Yemen has become the battleground of a cold war that opposes Iran and Saudi-Arabia. President Hadi, the only candidate (sic) for the succession of the dictator Saleh – who by the way has recently caught up in the race for power – fled to Aden, abandoning the capital, Sanaa, to the rebelling Houthis, supported by Iran. The tribes and their clans tear each other apart again so as to divide the corpse of a country, one of the poorest on the planet. Thousands of al-Qaeda fighters are rubbing their hands thanks to all this chaos and prosper happily in the East of the country, of which they already hold most cities.
What about Syria? A country that is now only mentioned in the news when the world is worried about the expansion of the extremist territories, without worrying neither about the millions of displaced and ruined Syrians, the hundreds of thousands of refugee families, living in poverty, without help, often having lost a brother, a father or children assassinated by war, nor finding it worth mentioning the last brigades of the Free Army that is still fighting desperately, in Aleppo or the suburbs of the capital… Syria, the place where the revolution was supposed to win the fight against the Baathist party and Bashar al-Assad, according to many observers back in the day, but where now the same two still haunt the palaces of Damascus, when two thirds of the country have in the meantime been annexed by the Islamic State.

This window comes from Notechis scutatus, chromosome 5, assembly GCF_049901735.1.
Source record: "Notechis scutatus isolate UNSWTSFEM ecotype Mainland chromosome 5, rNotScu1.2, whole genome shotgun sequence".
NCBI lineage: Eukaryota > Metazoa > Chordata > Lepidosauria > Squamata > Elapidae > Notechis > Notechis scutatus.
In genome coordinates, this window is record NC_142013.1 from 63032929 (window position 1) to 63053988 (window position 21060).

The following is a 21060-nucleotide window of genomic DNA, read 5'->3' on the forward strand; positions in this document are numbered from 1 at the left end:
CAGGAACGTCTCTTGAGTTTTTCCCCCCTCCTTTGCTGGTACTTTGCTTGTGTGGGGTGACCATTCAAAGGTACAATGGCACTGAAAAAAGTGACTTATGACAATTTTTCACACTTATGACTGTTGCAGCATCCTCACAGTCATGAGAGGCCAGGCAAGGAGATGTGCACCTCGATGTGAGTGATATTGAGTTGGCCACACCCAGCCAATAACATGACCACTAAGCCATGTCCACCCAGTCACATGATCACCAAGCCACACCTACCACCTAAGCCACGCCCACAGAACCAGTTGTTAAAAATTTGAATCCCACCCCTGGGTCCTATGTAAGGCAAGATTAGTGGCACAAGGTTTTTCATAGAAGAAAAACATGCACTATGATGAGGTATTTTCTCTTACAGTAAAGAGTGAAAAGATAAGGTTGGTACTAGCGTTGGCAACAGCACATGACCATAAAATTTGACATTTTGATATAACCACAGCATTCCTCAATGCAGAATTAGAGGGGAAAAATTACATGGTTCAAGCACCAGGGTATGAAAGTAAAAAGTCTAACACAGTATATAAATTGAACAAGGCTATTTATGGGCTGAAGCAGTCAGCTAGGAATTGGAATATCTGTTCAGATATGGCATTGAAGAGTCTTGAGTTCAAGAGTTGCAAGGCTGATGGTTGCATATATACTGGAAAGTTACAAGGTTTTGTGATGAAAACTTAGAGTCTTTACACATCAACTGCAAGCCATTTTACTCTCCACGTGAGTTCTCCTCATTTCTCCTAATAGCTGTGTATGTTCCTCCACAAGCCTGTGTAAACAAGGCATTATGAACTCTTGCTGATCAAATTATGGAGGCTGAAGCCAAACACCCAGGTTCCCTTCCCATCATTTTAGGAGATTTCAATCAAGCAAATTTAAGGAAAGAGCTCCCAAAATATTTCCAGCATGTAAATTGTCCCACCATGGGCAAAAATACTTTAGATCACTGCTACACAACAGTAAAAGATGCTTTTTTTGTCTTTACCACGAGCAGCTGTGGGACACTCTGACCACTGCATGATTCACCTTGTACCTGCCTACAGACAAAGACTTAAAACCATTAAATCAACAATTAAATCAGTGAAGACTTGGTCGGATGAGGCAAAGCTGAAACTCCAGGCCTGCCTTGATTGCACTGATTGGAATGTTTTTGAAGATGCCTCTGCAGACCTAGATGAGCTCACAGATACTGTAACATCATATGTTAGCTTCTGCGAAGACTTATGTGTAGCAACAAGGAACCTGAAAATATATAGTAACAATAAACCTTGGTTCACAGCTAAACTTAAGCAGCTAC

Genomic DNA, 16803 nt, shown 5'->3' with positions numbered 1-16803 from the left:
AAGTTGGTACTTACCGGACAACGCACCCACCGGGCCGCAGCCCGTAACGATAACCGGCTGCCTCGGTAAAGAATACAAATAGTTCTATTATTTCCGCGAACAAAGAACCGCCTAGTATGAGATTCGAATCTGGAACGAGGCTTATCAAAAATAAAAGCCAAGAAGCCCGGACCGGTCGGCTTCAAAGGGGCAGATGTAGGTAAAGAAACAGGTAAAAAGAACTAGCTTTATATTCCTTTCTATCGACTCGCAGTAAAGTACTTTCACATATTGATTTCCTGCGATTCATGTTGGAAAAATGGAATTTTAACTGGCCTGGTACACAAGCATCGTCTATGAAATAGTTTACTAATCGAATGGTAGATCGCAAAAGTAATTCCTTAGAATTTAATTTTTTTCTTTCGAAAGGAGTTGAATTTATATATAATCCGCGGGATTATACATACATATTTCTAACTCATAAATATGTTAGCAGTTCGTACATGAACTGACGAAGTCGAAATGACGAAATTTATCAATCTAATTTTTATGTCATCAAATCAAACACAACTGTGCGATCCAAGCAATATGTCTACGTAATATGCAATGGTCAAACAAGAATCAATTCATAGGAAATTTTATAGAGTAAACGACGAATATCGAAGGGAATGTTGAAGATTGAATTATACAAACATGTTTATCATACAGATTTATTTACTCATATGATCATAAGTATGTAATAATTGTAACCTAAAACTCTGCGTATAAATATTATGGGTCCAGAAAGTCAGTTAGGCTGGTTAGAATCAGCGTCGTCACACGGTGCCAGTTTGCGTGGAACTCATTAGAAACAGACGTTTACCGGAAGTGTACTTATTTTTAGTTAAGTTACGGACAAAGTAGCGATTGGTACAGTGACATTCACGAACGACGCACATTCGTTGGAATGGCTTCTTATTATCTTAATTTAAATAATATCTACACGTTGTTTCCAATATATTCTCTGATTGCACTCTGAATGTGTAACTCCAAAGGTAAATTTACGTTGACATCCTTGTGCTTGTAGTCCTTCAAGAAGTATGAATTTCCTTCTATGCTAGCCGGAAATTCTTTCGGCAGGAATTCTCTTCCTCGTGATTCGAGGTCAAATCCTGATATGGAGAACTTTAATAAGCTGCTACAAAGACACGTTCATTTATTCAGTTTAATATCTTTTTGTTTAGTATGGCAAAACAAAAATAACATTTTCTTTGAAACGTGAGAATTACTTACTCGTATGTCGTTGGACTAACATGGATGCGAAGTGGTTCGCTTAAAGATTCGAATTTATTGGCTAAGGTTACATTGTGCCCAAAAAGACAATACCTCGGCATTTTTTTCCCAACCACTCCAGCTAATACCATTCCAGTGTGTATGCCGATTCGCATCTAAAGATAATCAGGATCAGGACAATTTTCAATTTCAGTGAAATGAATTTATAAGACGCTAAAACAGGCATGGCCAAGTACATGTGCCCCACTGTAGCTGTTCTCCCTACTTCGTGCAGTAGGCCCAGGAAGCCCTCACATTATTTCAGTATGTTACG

In Libya, well…
I remember… – it was in 2011 – a member of the European parliament stated “The forces of the NATO have well done their work, extremely well even, in good complementarity with the rebels on the field!”; I had pronounced a few doubts about this story, but I was asked to be quiet.
Libya has entirely disappeared from the news. The country is now also light years away from the hysteric predictions of the chroniclers, who, one more than the other, arrogantly condemned Ghadafi’s regime…
Plunged into the darkest chaos, this non-nation with vertiginous debts continues on a spiral of decline, opposed to the many factions, weakened by its two governments, its two parliaments, which control Tobruk and Tripoli. Respectively, they are preparing for a civil war without ending, with in the background the laughter of the independentist Berbers of Jebel Nefussa and the clans of Zenten – who still hold like a spoil of war, Saif al-Islam Kaddafi, the oldest son of the deceased dictator, whom they refuse to deliver to the UN and whom they allegedly already cut off three fingers. This way the country ventures deeper and deeper into the control of the legions of the Islamic State who already controls many cities, of Sirte for instance, and spreads, as in Syria and Iraq, despite the not very heroic efforts of a general who had probably hoped to take with him what was left of the regular army, to engage the Islamists and impose his protectorate on the tribes.
But maybe the media will more amply report on the legacy of this country, when, one day, the flag of the Jihad will fly over Benghazi and Tripoli, as it already does on the outskirts of Baghdad and Damascus.